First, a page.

Waving goodbye to Mr Graves on Platform 9 ¾ was at once one of the saddest and one of the most exhilarating experiences of Credence's young life. So much had happened to bring him to that moment: he'd discovered he was magical (destroying half of Manhattan in the process), he'd made wonderful new friends who'd helped him to rescue poor Mr Graves, and then he'd been lucky enough to live with the man for a while. Ma was… gone was the easiest way he could think of that just yet, but in her absence life had become about as magical as he apparently was.
The only problem was, MACUSA (and it was still so strange to think of a secret magical government) hadn't wanted to keep him on American soil, both ashamed of how they'd so badly passed him over and worried he might cause further destruction. In light of Grindelwald's escape in the spring, it had been determined, after much deliberation and some very passionate arguments on the part of Albus Dumbledore, that the best place for Credence would be Hogwarts, all the way over in the United Kingdom. They were likely more equipped to manage an Obscurial of advanced age (with the help of his good friend, Newt), or so he'd been told, and there was plenty of open space for an Obscurus to roam if the urge should prove undeniable. Beyond that, the castle was more secure than either MACUSA or the Ministry combined (as so many events had recently proven).
And so, private rooms and private tutoring had been arranged, bringing Credence to stand amidst the locomotive steam and the frenzied goodbyes of countless magical children, several of whom gave them curious looks and, Credence supposed, some recognised Mr Graves from the papers. But at the time, locking eyes with Mr Graves across the busy platform in one last longing look, he’d barely been aware of it all.
Sharing the man's home had been idyllic, like something out of a perfect dream… no one had ever treated Credence with such gentle and respectful care as Mr Graves. Even shut together in their cabin on the ship to Europe had been anything but cramped; Credence had never known such peace as he did then, with the waves softly rocking beneath them and Mr Graves' hushed, sleeping breath so close in the dark--he could almost have forgotten that they weren't meant to stay that way forever. Almost.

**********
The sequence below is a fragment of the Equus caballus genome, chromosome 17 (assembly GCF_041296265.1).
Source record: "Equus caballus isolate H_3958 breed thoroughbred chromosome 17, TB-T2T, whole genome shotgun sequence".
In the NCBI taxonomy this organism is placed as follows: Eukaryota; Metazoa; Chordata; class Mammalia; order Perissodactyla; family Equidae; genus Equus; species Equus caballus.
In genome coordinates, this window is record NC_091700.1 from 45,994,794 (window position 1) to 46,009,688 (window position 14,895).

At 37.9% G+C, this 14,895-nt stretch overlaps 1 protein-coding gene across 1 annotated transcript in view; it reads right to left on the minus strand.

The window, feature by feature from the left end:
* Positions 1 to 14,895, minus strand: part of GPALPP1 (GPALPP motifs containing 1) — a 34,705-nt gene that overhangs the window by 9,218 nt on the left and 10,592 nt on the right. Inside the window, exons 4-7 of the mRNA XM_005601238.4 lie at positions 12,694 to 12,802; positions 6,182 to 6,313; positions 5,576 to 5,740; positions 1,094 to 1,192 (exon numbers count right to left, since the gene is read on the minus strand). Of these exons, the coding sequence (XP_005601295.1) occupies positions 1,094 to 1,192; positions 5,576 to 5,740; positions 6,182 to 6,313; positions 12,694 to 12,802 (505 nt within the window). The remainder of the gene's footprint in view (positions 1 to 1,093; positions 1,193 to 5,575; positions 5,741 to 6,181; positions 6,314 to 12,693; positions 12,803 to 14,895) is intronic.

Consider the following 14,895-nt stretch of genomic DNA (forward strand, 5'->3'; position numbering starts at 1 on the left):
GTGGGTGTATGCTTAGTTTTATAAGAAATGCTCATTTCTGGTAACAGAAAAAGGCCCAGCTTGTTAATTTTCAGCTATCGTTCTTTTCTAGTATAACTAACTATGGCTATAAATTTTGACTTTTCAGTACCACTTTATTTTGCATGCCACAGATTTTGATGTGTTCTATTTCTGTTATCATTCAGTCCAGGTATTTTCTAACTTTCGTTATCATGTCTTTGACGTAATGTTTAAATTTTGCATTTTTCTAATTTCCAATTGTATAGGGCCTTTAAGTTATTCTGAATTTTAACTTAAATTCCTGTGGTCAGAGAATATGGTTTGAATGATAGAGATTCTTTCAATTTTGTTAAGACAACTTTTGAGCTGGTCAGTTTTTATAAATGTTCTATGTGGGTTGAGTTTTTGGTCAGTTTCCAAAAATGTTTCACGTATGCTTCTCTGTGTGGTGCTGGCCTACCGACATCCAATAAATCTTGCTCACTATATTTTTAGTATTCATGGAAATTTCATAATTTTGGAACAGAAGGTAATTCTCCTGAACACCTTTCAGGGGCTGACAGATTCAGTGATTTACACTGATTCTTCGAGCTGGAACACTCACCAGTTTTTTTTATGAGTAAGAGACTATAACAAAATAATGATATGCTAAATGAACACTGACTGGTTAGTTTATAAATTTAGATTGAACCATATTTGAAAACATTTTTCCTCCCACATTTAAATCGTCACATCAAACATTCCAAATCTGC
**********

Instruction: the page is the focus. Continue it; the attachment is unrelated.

Mr Graves had been terribly annoyed at the Ministry's insistence that he see Credence off to the train and no further, and Credence himself was desperately sad at being robbed of another night or two together in London. He'd sleep on the side of the road, happily, if he could do it next to Mr Graves.
Even so, the man's annoyance had built up into something much hotter--the angriest Credence had ever seen him, in fact--when a Ministry Auror had shown up at the station insisting that he be the one to escort Credence the rest of the way. Watching them argue beneath the cover of a Muffliato charm, Credence had worried at one point the situation might come to blows, so badly shaken was Mr Graves over what he'd insisted was nothing less than a diplomatic insult. "He's never once lost control in my presence," Mr Graves had fairly spat, an errant strand falling loose of his meticulous pomade, and high colour staining his cheeks.
As dismayed as he was, Credence had felt near to bursting with affection for him, and for his fierceness. In the end, the Auror had settled for a simple containment spell--one fashioned after Newt's own clever invention--while Mr Graves watched on, cursing all the while.
Credence's vision blurred with the tears he didn't care to hide, not after everything they'd been through together, and he knew Mr Graves was kind enough to forgive him the display. Even with the feeling of how unwanted he was by the American magical community--a hurtful echo of how unwanted he'd always seemed to be--just knowing that Mr Graves of all people was equally sad to see him go somehow made up for the entirety of his lonely life. He could see it in his eyes when they'd said their goodbyes up close, hear it in the sound of his voice: the gruff reminders and reassurances he'd given as he straightened Credence's collar for the hundredth time, hands lingering as though unwilling to let him go.